Raising several questions about the injunction obtained against Perak Assembly Speaker Sivakumar stopping him from convening “unlawful” meetings of the State Assembly. Does it apply to the “tree sitting”?
I shall call it the “Tree Injunction”. Not because it was granted under a tree. But it was obviously aimed to stop the sitting of the Perak Legislative Assembly under a tree and any other similar “unlawful” assembly.
Firstly, the question is whether Sivakumar should be represented by the State Legal Adviser. The Judicial Commissioner said he should be and therefore “private lawyers” were banned from the hearing. At the risk of being pedantic, I have to say, first of all, there is no such thing as private lawyers. There are Advocates and Solicitors. And on the side of the Government, there is the Federal Counsel or the State Legal Adviser who appears in civil cases, and the Deputy Public Prosecutor or the Attorney General himself who appears in criminal cases. On the issue whether Sivakumar must be represented by the State Legal Adviser, an opinion has been rendered at Loyar Burok. I find myself in complete agreement with that opinion and I will not add anything to it.
Secondly, I am just puzzled and bewildered at the stand taken by Zambry, the person who the BN is saying is the legitimate MB. Now, if he is the legitimate MB, shouldn’t he be represented also by the State Legal Adviser? If so, why is he represented by private lawyers? I don’t understand this part.
Thirdly, I am even more puzzled and bewildered at the end result of the argument by Mohd Hafarizam on the first issue above. If what he said is correct, namely, that Sivakumar should be represented by the State Legal Adviser, and consequently Zambry also has to be so represented, wouldn’t there be a clear and obvious conflict of interest on the part of the State Legal Adviser in this matter? How can he act for both parties, who are advancing, quite clearly, directly opposing arguments in the matter?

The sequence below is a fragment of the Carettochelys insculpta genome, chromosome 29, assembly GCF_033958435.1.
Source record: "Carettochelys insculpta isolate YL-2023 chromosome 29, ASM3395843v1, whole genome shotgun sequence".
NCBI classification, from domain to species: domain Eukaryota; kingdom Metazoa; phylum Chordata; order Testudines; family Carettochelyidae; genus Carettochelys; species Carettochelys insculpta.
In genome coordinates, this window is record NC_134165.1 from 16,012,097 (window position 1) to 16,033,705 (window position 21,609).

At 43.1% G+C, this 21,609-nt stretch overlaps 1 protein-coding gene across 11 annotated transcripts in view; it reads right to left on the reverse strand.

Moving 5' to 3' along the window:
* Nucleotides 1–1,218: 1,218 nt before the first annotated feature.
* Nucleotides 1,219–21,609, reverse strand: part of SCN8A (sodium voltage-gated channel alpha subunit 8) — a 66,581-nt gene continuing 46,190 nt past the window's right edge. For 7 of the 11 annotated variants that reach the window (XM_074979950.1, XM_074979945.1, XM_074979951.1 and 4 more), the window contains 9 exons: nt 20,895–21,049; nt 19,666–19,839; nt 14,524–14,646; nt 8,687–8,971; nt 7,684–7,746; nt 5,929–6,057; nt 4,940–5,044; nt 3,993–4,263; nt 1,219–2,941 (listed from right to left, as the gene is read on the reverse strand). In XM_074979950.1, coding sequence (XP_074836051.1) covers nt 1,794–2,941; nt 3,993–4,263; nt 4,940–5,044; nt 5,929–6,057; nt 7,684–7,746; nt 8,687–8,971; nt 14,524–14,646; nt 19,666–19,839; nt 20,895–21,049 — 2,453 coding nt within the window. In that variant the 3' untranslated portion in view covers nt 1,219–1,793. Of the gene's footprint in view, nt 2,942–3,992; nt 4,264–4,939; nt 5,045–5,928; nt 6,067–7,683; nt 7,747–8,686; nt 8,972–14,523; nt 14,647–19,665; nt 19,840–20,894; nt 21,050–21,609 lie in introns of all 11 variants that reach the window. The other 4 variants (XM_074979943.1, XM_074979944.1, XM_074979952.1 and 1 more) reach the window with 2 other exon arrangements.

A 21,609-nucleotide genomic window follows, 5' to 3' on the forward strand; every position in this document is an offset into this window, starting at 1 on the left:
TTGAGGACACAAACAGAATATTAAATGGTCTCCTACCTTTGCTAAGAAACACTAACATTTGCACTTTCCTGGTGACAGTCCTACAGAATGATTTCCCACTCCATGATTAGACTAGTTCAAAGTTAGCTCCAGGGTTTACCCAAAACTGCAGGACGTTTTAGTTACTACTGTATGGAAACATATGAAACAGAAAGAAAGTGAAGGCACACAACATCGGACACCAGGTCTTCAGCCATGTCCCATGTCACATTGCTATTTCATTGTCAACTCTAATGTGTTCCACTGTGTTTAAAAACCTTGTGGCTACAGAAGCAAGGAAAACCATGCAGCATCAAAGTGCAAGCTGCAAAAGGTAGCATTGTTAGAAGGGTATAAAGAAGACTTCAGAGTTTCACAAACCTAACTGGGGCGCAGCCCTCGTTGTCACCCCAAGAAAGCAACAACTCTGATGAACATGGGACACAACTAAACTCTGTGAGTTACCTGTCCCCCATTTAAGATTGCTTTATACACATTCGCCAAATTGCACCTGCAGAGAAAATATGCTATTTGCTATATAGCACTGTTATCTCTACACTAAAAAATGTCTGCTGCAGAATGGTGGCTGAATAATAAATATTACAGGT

Fourthly, when asked whether the Tree Injunction which he obtained would cover the tree assembly which went on the morning before the Tree Injunction was granted, Hafarizam was quoted by Malaysiakini reports as follows:
“Frankly, there is no time frame. So it should include the assembly held yesterday,” said Mohd Hafarizam Harun, in a text message reply today.
Mohd Hafarizam is one of the lawyers acting on behalf of Perak Menteri Besar Zambry Abd Kadir and his six cabinet members, who obtained the court order against Sivakumar yesterday.
Mohd Hafarizam argued that the speaker was served a notice of the court action on Monday while the sitting was held on Tuesday.
“So it would appear that it covers the (Tuesday) morning (sitting),” he told Malaysiakini.
If indeed Hafarizam said what he was reported to have said above, with all due respect to him as a fellow practising Advocate and Solicitor, I wish to say that that statement is to be laughed at as it is absurd! I don’t know which book on injunctions Hafarizam reads and what obscure 16th century case law on injunctions he adopts – or case law of which country for that matter – but my 22 years of legal practice does not support what he says.